National Women's Law Center
Native American Rights Fund
Natural Resource Defense Council - Climate Policy Center
Overseas Private Investment Corporation (OPIC), Department of Legal Affairs
Rights Working Group
Robert F. Kennedy Center for Justice and Human Rights
Securities and Exchange Commission:
Corporate Finance Division
Enforcement Division
Senate Judiciary Committee, Senator Feingold
Senate Judiciary Subcommittee on the Constitution
Senator Jeanne Shaheen’s Office
Senator Sheldon Whitehouse’s Office
The American Israel Public Affairs
Treasury Office of Government Commerce International
U.S. Department of Commerce, Commercial Law Development Program
U.S. Department of Education, Office of Civil Rights
U.S. Department of Education (local Washington, DC office)
U.S. Department of Health and Human Services, Public Health Division - General Counsel’s  Office
U.S. Department of the Interior, Office of the Solicitor Division of Indian Affairs
U.S. Department of Justice - Civil Appellate
U.S. Department of Justice, Civil Rights Division:
Coordination and Review Section
CRT Special Litigation
CRT Voting
Disability Rights Section
Special Litigation Section
U.S. Department of Justice, Criminal Division:
Computer Crimes and Intellectual Property Section
Fraud Section
Office of Overseas Prosecutorial Development, Assistance and Training
Organized Crime & Racketeering Section
U.S. Department of Justice, Environment and Natural Resources Division:
Environmental Enforcement Section
Law and Policy Section
U.S. Department of Justice - Office of International Affairs
U.S. Department of Justice - Office of Privacy and Civil Liberties
U.S. Department of Labor:
Office of Administrative Law Judges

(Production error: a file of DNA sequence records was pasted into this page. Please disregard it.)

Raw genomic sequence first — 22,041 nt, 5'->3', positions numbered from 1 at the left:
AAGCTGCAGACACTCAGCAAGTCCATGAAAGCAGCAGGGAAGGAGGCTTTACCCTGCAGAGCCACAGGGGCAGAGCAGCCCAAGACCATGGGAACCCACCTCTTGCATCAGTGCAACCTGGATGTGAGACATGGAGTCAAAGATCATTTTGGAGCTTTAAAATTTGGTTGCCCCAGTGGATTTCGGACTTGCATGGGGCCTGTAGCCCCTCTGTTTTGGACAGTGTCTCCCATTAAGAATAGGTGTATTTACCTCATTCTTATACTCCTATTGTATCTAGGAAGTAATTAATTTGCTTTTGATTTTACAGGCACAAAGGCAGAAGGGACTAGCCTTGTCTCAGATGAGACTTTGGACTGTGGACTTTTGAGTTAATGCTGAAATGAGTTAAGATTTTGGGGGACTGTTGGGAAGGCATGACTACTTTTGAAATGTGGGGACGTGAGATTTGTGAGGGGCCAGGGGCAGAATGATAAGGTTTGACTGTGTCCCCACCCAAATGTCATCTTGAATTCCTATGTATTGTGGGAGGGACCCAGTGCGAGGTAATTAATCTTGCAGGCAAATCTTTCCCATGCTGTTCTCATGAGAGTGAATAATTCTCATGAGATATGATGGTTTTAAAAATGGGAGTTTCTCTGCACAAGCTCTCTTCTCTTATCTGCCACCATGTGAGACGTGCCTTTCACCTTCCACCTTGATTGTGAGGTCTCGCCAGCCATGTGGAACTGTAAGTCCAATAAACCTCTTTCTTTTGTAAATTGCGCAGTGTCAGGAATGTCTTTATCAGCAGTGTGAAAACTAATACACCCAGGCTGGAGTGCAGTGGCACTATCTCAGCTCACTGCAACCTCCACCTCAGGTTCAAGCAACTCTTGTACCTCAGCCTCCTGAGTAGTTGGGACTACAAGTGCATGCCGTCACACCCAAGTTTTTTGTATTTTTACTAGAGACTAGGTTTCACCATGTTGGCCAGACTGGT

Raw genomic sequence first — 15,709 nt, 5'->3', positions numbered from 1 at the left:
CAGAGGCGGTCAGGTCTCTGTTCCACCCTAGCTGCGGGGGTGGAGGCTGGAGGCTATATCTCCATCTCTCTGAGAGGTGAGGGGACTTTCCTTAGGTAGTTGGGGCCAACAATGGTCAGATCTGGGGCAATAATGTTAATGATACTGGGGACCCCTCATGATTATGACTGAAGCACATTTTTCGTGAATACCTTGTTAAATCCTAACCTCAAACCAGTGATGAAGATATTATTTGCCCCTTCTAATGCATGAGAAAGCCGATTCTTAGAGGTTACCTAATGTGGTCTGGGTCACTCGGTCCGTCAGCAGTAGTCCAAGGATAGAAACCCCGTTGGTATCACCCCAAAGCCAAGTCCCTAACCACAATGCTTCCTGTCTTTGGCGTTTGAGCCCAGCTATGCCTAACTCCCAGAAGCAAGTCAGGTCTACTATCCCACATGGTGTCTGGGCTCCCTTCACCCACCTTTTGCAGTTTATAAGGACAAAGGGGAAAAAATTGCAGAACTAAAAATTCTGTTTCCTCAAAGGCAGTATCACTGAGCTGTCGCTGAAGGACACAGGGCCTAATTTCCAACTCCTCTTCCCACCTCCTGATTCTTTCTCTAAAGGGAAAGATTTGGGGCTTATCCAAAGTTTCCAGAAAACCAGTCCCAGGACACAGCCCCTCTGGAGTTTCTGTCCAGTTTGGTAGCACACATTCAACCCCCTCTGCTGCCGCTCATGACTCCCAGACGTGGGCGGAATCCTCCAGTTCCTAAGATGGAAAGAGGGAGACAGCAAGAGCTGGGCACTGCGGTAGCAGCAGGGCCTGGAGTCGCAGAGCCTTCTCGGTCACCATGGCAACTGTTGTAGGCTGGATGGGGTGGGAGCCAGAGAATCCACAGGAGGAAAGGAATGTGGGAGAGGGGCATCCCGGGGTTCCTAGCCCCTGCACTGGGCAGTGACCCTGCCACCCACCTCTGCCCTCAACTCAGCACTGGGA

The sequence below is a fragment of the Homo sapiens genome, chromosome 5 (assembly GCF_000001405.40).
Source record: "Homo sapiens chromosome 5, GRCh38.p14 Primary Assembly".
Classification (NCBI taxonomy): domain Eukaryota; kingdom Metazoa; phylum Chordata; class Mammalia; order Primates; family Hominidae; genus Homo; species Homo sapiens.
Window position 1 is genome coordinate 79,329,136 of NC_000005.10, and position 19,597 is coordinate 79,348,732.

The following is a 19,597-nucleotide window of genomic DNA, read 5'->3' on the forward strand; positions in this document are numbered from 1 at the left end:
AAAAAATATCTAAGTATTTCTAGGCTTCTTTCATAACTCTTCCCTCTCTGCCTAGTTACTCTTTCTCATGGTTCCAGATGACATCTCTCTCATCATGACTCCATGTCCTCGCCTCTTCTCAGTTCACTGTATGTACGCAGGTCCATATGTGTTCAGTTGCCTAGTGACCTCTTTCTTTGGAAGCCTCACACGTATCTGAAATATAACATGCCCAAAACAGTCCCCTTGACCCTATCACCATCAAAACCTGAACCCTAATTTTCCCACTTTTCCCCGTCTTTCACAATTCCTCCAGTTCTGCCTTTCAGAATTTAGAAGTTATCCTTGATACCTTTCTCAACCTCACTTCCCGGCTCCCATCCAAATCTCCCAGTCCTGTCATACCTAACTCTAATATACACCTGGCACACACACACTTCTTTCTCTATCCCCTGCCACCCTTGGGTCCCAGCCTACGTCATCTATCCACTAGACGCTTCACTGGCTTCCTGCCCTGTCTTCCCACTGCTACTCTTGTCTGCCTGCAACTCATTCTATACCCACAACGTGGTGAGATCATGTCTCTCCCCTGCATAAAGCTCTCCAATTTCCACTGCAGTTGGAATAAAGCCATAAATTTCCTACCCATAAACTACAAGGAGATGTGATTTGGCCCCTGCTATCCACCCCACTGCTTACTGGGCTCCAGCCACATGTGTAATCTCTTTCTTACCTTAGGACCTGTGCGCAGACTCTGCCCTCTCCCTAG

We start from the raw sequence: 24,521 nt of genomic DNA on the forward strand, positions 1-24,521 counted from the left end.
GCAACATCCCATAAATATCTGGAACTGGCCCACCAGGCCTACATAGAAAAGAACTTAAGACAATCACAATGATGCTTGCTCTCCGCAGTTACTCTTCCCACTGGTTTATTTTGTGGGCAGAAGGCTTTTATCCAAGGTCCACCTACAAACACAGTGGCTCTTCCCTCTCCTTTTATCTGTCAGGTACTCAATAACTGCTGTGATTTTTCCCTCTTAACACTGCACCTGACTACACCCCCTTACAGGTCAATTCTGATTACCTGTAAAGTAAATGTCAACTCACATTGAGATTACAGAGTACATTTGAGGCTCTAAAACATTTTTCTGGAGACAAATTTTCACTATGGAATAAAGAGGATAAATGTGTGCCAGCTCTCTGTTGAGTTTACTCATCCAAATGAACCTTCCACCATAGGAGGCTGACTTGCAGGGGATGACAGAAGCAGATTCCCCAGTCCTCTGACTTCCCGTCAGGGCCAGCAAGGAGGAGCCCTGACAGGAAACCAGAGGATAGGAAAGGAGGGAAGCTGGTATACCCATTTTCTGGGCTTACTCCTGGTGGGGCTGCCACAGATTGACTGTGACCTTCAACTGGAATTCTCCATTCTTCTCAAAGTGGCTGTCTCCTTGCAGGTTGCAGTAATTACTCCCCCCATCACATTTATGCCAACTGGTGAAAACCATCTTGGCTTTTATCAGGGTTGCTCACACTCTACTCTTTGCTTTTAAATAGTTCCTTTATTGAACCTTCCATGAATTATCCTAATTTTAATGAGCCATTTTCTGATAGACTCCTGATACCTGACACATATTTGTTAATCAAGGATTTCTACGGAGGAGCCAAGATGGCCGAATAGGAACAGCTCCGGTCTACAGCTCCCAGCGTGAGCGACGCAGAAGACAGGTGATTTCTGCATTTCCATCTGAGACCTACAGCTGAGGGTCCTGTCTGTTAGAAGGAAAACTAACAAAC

Office of Legal Policy
Office of the Solicitor Division of Civil Rights & Labor Management
U.S. Patent & Trademark Office, Office of the Administrator for Policy & External Affairs (OAPEA)
U.S. State Department - Office of Policy Planning
U.S. Tax Court
U.S. Treasury Department:
International Affairs Office of the General Counsel
International Tax Counsel
Office of Consumer Protection
Office of the General Counsel (Domestic Affairs)
Washington Legal Foundation
White House Counsel’s Office
White House Domestic Policy Council, Urban Policy
White House, Office of Public Engagement

We are constantly developing new externship opportunities, and will work with students and externship supervisors to achieve the best possible matches. All placements, whether secured by you or by the Program, must be approved by Ms. Lehtman and will have to meet certain criteria, including:

  • Direct supervision by an attorney
  • Involvement with federal law (either legislative, executive, regulatory or advocacy work)
  • Commitment from the externship supervisor to ensure an educational experience consistent with the UCDC Law Externship Agreement

You may then proceed to download and complete the UCDC Law application and instructions.  Please e-mail it as an attachment to law@ucdc.edu, with a copy to Sue Schechter, sschechter@law.berkeley.edu. The application deadline for Fall 2012 is February 23, 2012 (spring 2013 applications will be accepted beyond this date).

5.   Once your application is submitted, Ms. Lehtman will schedule an appointment with you to discuss placement options that are consistent with your interests.  You are free to start applying for placements on your own as well prior to submitting the application.

Application Deadlines for Popular UCDC Placements